Lions Place rent hike a sign of things to come

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Various news outlets reported earlier this month that several tenants at Lions Place, a non-profit housing provider on Portage Avenue, would receive rent increases of $179 per month beginning in August 2018.

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Opinion

Hey there, time traveller!
This article was published 25/01/2018 (1663 days ago), so information in it may no longer be current.

Various news outlets reported earlier this month that several tenants at Lions Place, a non-profit housing provider on Portage Avenue, would receive rent increases of $179 per month beginning in August 2018.

This is a stunning increase in rent. For many of the low-income tenants, several of whom are seniors on fixed incomes, it means they will have to move, losing their homes.

The increase comes about because Lions Place’s 35-year operating agreement with the federal and provincial governments expires on July 31, 2018. Without the agreement, the non-profit no longer receives government dollars to subsidize its low rents and low-income seniors are being asked to fill the gap.

Unfortunately, other low-income tenants across the country may face a similar scenario over the next two decades.

This is because all of Canada’s 620,000 units of social housing — non-profit, co-operative and public housing — have (or had) operating agreements that will have expired by 2040. In Manitoba, more than 5,000 units have come off agreement since 1999. But the bulk of Manitoba agreements will expire over the next decade, with more than 11,000 units impacted in the next five years alone.

Once their agreements have ended, providers must figure out how to continue to offer low-rent housing. This is assuming that they will choose to. Without government subsidies, non-profit and co-operative housing providers will not be required to provide low rent to low-income seniors.

Public housing so far continues to have access to provincial funds to cover the subsidies, but non-profits and co-operatives may not have that option. Many will manage just fine after their operating agreements end, and will continue to offer low-rent housing. Others will face a shortfall in revenue, while also needing to pay for repairs to aging buildings.

The Canadian Housing and Renewal Association estimates that more than 50 per cent of social housing units — more than 334,000 homes across Canada — will not have enough revenue from rents to operate. This may lead to further rent hikes or the sale of units, resulting in a permanent loss of social housing.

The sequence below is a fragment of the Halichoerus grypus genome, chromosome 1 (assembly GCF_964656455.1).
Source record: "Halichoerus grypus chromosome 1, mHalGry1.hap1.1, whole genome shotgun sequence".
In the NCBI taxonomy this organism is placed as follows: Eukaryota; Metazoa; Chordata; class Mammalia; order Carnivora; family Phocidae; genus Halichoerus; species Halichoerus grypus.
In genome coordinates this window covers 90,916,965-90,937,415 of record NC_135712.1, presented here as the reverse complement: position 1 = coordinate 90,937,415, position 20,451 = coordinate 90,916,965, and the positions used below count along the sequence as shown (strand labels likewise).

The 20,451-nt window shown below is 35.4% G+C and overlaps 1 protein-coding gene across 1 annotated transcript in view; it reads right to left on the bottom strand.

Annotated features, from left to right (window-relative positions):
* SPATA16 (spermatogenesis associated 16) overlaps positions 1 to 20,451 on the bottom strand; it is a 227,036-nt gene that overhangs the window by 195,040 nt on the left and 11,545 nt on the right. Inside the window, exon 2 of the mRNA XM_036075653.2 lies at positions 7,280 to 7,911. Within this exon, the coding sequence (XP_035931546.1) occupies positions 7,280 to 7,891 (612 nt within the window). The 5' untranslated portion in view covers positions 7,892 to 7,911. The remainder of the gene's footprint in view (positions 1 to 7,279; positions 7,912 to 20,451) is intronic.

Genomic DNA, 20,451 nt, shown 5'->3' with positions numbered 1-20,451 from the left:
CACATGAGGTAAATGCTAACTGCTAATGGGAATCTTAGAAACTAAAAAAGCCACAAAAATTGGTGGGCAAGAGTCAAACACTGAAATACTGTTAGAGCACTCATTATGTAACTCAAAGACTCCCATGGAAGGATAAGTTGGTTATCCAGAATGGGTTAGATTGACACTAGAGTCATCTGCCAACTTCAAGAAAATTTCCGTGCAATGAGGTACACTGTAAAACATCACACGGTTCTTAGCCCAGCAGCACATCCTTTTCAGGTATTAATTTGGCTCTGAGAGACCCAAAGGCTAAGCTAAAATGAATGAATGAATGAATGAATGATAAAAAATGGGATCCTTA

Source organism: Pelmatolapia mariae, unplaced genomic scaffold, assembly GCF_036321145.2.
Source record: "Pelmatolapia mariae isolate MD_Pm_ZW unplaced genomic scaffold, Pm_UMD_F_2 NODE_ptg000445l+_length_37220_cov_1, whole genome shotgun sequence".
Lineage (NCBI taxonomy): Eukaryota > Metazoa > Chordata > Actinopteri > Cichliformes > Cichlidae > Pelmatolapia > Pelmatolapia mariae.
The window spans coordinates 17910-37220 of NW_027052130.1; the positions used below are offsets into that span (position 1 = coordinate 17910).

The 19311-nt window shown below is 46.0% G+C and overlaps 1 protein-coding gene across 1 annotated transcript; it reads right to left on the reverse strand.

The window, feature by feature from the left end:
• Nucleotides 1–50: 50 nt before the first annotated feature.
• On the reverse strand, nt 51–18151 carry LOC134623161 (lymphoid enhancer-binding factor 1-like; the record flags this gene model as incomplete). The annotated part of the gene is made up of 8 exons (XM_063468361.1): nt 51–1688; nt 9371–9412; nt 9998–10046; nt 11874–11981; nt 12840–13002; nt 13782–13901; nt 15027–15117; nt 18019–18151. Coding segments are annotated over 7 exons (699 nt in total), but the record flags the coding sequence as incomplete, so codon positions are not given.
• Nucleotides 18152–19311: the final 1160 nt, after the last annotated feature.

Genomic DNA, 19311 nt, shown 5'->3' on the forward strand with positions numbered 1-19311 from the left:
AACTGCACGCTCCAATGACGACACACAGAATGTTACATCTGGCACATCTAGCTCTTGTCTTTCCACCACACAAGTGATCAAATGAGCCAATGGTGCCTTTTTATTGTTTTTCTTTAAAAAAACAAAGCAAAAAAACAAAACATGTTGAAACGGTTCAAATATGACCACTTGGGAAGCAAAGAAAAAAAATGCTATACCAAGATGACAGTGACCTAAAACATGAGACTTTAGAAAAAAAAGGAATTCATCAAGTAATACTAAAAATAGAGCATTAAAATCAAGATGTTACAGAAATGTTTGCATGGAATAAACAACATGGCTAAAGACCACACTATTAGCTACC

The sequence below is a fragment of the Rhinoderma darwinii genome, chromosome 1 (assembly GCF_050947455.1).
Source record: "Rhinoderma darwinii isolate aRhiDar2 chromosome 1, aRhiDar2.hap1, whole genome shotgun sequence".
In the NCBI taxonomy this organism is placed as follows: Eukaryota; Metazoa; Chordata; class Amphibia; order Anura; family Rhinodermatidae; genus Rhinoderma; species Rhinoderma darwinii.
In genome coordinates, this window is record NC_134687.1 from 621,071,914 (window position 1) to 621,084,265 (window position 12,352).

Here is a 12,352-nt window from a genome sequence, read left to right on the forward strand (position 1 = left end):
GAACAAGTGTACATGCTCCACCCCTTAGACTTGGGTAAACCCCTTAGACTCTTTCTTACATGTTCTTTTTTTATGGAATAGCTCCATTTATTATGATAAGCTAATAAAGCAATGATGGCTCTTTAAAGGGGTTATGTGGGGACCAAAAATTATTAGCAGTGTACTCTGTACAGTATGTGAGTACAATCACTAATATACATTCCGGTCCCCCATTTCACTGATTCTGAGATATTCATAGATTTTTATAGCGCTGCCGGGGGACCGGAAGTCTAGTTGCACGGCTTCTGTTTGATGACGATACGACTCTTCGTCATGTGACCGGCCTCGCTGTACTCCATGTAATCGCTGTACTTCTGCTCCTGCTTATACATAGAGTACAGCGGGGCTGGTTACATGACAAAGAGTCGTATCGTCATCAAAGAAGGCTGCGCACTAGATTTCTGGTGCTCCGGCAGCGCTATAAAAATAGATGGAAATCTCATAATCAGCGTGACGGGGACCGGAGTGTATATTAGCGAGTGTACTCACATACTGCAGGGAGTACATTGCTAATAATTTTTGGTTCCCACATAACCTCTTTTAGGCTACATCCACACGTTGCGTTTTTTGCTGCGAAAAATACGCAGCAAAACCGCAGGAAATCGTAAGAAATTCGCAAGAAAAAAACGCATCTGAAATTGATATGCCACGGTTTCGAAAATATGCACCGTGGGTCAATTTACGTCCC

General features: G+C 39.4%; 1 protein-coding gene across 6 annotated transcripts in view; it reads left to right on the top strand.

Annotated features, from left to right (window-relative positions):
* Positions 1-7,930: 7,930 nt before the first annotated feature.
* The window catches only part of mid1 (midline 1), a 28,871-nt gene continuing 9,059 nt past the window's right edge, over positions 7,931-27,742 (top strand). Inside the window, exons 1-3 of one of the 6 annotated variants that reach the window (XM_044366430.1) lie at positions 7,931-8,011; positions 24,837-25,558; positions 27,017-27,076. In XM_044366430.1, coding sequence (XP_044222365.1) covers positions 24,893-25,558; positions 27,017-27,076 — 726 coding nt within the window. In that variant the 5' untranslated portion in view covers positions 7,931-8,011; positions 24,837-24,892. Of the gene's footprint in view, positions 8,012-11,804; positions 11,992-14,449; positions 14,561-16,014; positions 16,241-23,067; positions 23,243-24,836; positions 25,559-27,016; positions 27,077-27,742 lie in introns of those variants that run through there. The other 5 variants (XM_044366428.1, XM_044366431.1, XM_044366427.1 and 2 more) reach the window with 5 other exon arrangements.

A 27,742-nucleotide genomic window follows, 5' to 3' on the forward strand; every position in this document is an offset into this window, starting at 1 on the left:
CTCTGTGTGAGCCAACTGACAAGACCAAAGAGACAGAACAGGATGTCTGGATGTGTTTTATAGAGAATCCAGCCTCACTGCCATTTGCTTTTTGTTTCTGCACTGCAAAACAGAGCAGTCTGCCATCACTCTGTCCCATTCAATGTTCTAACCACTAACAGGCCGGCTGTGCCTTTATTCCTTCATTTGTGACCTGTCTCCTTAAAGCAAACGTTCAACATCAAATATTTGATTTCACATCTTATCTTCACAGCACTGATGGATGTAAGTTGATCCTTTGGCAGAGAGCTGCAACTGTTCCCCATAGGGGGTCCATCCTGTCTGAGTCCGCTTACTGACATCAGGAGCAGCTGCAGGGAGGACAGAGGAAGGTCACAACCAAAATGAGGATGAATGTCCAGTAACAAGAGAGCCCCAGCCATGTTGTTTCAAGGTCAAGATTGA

We do not know how many low-rent units Manitoba has lost so far as a result of expiring operating agreements. But housing advocates have continued to call on the provincial government to add to the inadequate supply of social housing, so the loss of even one unit is too many.

Some housing providers are finding creative ways to continue to offer lower rents. Internal subsidies can work, but they rely on higher-income tenants paying higher rent to subsidize lower-income tenants. Internal subsidies are not as substantial, nor as stable, as government subsidies. Fundamentally, low-rent housing requires long-term subsidies funded by Canadians’ tax contributions.

Low-income people have fewer housing options in the private market. Without secure, low-rent housing options, they struggle to afford other basic needs such as food and public transportation. Or they end up homeless.

As the case of Lions Place shows, the end of the operating agreements can radically change how an organization provides housing, with deeply-felt implications for the most vulnerable members of society.

The province is currently responsible for social housing. The previous provincial government offered short-term agreement extensions, as needed, to non-profit and co-operative housing providers wanting to continue to offer low-rent housing. The current government does not appear to be continuing this practice, but there is potential.

The federal government recently announced a National Housing Strategy, which makes money available to the province to extend expiring agreements. But the province must advocate for this and be willing to cost-share. Social housing providers also have to want to continue to offer low-rent housing. If they don’t, we need the province to ensure all affected tenants continue to have access to housing they can afford.

In the short term, tenants at Lions Place are being referred to the province’s Rent Assist subsidy program to help them pay increased rents. But Rent Assist is often not enough to fully close the gap. Unfortunately, the provincial Progressive Conservative government has not added any new social-housing units to its stock since it was elected in spring 2016. In fact, it has taken steps to decrease its stock by announcing its plans to sell public housing.

The Lions Place example demonstrates that even if public housing is transferred to non-profits, its long-term sustainability is not guaranteed, and the most vulnerable members of society will lose out. The province can, and must, do better.

Kirsten Bernas and Sarah Cooper are longtime members of Manitoba’s Right to Housing Coalition.

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